and father of four children, in 1965 Julio Cabezas Gacitua
initiated his a career as assistant prosecutor for the Iquique
State Defense Council. In 1968 President Eduardo Frei appointed
him State Defense Council Prosecutor, the position he held
at the time of his arrest. His work involved supervision and
monitoring of government administrative and judicial offices
of the province of Iquique.
Comptroller of Iquique, Julio Cabezas undertook an investigation
of a blackmarket ring in which food products from Iquique
were traded in Bolivia, nurturing in form of cocaine traffic
to Iquique. Cabezas discovered that prominent
businessmen had connections to the contraband and drug trafficking
enterprise through bonds of friendship with certain court
officials, including Iquique Appeals Court judges. Evidence
indicated that Lower Court Judge Mario Acuna Riquelme was
also involved in the illegal enterprise.
Police Intelligence Brigade's Report of December 1, 1999 prepared
for the Santiago Court of Appeals concerning the death of
Julio Cesar Cabezas indicates:
Mr. Julio Cabezas was conducting this investigation and
became aware of the involvement of certain judicial officials,
altercations arose with Lower Court Judge Mr. Mario Acuña
Riquelme, who repeatedly prevented Cabeza's staff from entering
the court building. On more than one occasion Julio Cabezas
had to file an injunction with the Iquique Court of Appeals
due to the legal obstacles implemented by the judge."
concluding the investigation, the Supreme Court was informed
of the situation. The high court of Chile appointed a Special
Investigative Judge who confirmed the denunciations Julio
Cabezas had formulated. The Supreme Court took disciplinary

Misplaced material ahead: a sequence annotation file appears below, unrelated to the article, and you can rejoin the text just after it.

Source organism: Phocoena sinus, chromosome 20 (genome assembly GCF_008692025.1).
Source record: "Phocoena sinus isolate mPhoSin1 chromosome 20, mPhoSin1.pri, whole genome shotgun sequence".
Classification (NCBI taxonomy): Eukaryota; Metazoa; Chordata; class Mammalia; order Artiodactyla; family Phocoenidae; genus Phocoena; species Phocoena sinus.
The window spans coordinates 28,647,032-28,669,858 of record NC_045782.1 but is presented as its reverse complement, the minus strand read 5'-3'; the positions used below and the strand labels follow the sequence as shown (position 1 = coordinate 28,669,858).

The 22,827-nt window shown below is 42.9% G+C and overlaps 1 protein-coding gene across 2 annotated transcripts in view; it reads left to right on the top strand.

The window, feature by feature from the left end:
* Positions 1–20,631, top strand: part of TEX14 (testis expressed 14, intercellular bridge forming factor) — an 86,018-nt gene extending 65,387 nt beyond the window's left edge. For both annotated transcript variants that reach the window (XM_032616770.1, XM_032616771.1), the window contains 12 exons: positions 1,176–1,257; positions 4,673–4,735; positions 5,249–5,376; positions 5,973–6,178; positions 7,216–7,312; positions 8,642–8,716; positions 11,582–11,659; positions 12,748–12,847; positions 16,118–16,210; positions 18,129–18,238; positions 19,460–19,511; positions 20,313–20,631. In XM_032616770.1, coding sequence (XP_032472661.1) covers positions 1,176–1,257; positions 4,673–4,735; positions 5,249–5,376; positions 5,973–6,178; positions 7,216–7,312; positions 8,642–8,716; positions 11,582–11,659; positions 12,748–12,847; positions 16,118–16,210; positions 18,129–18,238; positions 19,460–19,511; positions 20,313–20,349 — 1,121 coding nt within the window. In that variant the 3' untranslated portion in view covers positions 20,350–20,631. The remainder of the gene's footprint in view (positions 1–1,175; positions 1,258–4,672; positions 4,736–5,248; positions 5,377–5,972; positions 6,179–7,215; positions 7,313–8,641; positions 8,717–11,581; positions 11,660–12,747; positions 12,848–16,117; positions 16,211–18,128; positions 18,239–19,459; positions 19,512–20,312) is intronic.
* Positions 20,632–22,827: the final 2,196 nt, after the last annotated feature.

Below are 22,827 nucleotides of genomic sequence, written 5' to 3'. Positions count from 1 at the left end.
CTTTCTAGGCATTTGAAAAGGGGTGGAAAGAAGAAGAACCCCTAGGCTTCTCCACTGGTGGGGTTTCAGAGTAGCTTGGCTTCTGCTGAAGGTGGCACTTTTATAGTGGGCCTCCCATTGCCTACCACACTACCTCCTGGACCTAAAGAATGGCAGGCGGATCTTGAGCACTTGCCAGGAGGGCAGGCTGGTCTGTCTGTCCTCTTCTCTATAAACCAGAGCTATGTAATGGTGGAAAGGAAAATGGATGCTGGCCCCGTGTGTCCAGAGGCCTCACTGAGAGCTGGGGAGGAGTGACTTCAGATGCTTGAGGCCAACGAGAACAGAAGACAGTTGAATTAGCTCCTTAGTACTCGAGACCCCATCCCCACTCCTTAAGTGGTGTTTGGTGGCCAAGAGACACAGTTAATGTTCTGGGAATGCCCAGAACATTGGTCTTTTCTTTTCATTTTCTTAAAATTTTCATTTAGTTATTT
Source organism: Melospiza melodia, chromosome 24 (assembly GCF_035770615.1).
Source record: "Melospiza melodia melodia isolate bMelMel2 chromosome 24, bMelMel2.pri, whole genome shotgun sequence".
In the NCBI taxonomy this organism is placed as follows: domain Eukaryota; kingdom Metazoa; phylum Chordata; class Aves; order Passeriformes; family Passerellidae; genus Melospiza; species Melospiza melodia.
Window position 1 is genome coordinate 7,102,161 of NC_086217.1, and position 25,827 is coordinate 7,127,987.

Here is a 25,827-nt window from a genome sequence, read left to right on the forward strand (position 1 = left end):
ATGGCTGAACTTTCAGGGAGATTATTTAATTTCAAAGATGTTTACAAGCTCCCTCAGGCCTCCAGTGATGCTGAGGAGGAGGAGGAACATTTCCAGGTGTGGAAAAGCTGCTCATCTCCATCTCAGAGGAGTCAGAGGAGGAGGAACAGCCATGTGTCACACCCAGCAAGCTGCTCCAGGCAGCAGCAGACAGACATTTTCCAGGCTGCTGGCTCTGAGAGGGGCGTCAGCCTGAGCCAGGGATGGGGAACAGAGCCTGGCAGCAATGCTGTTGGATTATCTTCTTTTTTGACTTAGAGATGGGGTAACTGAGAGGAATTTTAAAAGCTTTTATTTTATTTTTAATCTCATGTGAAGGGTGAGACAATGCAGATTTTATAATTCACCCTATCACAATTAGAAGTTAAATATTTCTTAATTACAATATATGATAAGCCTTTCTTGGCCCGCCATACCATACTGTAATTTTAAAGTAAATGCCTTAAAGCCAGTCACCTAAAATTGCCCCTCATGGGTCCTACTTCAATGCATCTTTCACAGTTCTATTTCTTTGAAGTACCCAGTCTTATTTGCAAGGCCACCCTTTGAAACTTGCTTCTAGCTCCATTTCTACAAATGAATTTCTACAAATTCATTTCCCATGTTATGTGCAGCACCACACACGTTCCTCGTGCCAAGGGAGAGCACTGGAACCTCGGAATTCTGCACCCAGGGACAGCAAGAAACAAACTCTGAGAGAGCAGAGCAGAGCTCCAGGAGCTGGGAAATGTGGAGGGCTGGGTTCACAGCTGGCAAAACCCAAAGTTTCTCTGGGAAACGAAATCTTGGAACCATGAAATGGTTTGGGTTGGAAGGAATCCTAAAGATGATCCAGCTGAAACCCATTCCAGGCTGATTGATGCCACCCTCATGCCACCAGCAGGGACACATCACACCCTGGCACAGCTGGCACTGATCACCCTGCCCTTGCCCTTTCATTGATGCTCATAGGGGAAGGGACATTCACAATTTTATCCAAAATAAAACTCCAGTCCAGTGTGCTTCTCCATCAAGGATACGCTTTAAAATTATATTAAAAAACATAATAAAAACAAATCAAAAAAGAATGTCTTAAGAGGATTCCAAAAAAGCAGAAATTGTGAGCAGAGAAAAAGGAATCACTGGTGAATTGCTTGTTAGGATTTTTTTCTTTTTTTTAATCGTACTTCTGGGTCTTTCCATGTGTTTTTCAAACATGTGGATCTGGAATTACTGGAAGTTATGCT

measures including the removal of two judges from the Iquique
Court of Appeals. It also suspended Mario Acuña Riquelme
from his judgeship.
the military coup, Mario Acuña Riquelme was appointed
Military Prosecutor for the Army's Sixth Division.
after the coup, the communications media announced Military
Edicts ("bandas militares"), demanding that lists
of persons present themselves before the new military authorities,
"under orders to shoot at the slightest sign of resistance.
" Julio Cabezas Gacitua was one of 57 persons Edict N.
6, of September 14, 1973, ordered to report to the Army's
Sixth Division Garrison Command.
Julio Cabezas voluntarily presented himself before military
officials. He was immediately placed under arrest and taken,
first, to the Telecommunications Regiment. From there he was
transferred to the Pisagua Prisoners of War Camp.
War Council accused him of treason and he was executed October
11, 1973. Military Edict N. 82 announced the execution, but
the body of Julio Cabezas was not returned to his family.
In June 1990 his mummified remains were found in a mass grave
on the northwestern side of the Pisagua cemetery and recognized
by his family.
same police report reached the following conclusion:
failure to establish credible political reasons for the
arrest and execution by firing squad of Cabezas Gacitua,
leads the investigation to presume with reason that the
events in question may be attributed to an act of vengeance
by Mario Acuña Riquelme, who had been accused of
criminal actions by the victim as Iquique Prosecutor. This
hypothesis is supported by the fact that on the same day
Cabezas was shot, two other persons who had also participated
in the investigation of the contraband ring, were also executed.
These were Jose Cordoba and Mario Morris, a Customs official.
to "Reclaiming Memory"